“Have you met my imaginary friend Jesus?”
That’s what the bumper sticker said. How would you respond?
I don’t have a clever comeback. An in-your-face retort is not the best response, anyway.
One young man I know shook his head and said, “That person‘s got their mind made up. Just walk away. There‘s no use talking to them.”
There‘s wisdom in his approach. Why waste your breath? Even Jesus said, “Do not give dogs what is sacred; do not throw your pearls to pigs. If you do, they may trample them under their feet, and then turn and tear you to pieces.” (Mat. 7:6)
But what if the person who feels this way is someone you really care about? What if they could use a friend like Jesus? Doesn’t the Bible say that we need to “be prepared to give an answer to everyone who asks [us] to give the reason for the hope that [we] have”? (1 Pet. 3:15)
I suppose those were easy enough words for Peter to write. He’d seen Jesus. He could confidently affirm, “We did not follow cleverly invented stories when we told you about the power and coming of our Lord Jesus Christ, but were eyewitnesses of his majesty.” (1 Pet. 1:16)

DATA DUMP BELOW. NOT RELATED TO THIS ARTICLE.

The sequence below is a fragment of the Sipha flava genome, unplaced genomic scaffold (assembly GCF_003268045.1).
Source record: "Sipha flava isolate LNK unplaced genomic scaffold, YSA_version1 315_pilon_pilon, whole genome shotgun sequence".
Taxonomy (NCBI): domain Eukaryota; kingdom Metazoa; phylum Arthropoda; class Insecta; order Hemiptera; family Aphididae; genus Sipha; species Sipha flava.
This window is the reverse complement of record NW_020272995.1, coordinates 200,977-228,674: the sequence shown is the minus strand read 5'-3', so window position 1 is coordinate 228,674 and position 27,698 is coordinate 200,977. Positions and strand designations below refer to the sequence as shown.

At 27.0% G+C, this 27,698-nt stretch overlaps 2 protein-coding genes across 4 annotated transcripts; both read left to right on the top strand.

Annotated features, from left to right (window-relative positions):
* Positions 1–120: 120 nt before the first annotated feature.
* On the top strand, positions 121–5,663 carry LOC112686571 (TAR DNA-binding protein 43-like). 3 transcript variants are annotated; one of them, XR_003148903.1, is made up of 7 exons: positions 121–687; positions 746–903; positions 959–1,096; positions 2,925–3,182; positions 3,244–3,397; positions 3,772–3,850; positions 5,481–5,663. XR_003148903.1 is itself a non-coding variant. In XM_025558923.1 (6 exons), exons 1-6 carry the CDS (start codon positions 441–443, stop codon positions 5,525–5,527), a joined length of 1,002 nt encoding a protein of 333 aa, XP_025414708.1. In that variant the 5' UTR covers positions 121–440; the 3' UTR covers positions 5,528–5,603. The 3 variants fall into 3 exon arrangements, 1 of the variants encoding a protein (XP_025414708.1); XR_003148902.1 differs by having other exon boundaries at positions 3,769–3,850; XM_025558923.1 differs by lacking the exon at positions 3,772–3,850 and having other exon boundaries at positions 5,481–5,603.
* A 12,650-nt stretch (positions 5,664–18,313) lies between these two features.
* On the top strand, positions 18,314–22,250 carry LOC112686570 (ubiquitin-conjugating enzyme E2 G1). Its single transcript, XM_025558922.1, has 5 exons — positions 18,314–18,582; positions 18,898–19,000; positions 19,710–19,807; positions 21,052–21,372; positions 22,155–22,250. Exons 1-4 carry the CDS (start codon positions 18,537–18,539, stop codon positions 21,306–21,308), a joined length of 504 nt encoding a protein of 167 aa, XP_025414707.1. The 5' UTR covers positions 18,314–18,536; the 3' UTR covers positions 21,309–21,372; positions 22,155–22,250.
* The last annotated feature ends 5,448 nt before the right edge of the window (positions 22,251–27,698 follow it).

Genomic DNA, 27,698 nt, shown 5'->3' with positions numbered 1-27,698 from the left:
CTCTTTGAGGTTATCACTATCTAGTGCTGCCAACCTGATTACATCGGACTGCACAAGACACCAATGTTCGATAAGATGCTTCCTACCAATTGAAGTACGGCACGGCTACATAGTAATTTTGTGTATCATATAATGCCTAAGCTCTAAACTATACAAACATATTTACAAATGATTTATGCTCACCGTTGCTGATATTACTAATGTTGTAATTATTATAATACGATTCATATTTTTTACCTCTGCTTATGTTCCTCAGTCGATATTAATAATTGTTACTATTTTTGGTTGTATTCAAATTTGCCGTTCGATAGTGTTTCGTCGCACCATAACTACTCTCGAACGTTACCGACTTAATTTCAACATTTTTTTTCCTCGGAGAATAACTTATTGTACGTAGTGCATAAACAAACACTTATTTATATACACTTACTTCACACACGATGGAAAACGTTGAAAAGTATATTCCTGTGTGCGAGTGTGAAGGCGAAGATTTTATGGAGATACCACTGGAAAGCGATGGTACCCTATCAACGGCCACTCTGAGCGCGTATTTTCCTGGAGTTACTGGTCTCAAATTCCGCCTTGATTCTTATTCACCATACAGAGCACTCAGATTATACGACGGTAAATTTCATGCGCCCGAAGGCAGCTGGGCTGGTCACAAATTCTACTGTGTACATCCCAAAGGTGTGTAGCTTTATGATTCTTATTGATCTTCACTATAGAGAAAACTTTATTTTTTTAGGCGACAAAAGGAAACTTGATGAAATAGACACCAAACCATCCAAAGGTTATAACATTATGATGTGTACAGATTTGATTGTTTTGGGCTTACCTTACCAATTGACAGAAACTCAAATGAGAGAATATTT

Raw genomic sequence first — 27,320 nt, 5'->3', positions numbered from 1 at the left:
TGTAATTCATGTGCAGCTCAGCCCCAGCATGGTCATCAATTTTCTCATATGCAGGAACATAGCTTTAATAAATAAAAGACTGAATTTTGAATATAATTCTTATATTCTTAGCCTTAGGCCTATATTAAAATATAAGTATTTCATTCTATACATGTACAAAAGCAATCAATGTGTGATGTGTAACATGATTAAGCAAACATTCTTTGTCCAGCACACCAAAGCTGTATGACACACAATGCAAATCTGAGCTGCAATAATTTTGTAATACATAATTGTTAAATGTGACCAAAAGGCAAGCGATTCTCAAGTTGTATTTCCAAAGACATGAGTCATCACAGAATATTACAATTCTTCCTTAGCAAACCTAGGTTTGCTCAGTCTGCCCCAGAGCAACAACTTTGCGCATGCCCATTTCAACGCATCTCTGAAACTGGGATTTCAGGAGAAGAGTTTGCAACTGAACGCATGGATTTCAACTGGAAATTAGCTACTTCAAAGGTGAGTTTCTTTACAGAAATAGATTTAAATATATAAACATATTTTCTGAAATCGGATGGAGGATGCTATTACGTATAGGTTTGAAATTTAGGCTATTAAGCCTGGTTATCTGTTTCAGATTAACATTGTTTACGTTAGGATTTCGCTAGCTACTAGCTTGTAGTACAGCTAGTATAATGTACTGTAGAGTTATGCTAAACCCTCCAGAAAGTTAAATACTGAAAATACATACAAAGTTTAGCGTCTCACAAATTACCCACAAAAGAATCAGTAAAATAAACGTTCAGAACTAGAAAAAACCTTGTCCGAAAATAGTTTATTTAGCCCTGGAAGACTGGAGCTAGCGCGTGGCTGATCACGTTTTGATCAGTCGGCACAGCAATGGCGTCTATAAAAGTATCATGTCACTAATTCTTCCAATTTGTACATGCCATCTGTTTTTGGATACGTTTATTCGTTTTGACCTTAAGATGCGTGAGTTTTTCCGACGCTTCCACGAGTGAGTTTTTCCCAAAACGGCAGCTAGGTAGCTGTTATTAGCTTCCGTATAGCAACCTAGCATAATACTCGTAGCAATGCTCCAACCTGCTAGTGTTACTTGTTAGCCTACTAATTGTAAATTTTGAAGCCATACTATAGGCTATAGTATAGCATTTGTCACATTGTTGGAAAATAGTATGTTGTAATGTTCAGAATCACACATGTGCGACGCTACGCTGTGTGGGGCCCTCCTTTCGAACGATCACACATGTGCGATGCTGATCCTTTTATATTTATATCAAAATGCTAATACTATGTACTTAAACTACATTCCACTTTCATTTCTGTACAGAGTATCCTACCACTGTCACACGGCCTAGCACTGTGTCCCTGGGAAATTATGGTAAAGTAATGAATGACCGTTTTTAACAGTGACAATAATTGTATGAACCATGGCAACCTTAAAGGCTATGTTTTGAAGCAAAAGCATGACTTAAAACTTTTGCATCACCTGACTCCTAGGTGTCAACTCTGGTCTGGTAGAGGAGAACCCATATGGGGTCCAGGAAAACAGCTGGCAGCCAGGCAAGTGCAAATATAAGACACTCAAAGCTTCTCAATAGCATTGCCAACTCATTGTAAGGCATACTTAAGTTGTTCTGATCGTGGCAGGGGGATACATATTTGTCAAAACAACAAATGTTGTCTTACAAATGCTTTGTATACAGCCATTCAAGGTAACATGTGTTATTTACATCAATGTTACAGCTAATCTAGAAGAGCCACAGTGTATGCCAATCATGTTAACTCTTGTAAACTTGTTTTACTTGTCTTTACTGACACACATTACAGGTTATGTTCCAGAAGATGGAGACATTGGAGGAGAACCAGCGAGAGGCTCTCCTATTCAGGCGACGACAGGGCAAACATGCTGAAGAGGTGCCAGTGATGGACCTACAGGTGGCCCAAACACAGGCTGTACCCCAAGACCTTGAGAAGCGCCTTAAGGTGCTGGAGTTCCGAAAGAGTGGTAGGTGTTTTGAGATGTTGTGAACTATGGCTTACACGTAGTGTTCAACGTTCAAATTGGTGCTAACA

On the other side of the world, with a history, culture, economy, and society nothing at all like Jesus’, what can I possibly know about him?
All I can say is what he’s done in my own life. No one else has surprised, loved, angered, forgiven, and baffled me as He has. To see Jesus as an imaginary friend—that requires denying history, and far more imagination than simply telling what I‘ve lived.
Peter wrote, “Though you have not seen [Jesus], you love him; and even though you do not see him now, you believe in him and are filled with an inexpressible and glorious joy.“ (1 Pet. 1:8).
Ask anyone who loves Jesus if they experience that joy. Then explain it. Imaginary friends are unique to their creators, but Jesus is a friend to millions. He’s real.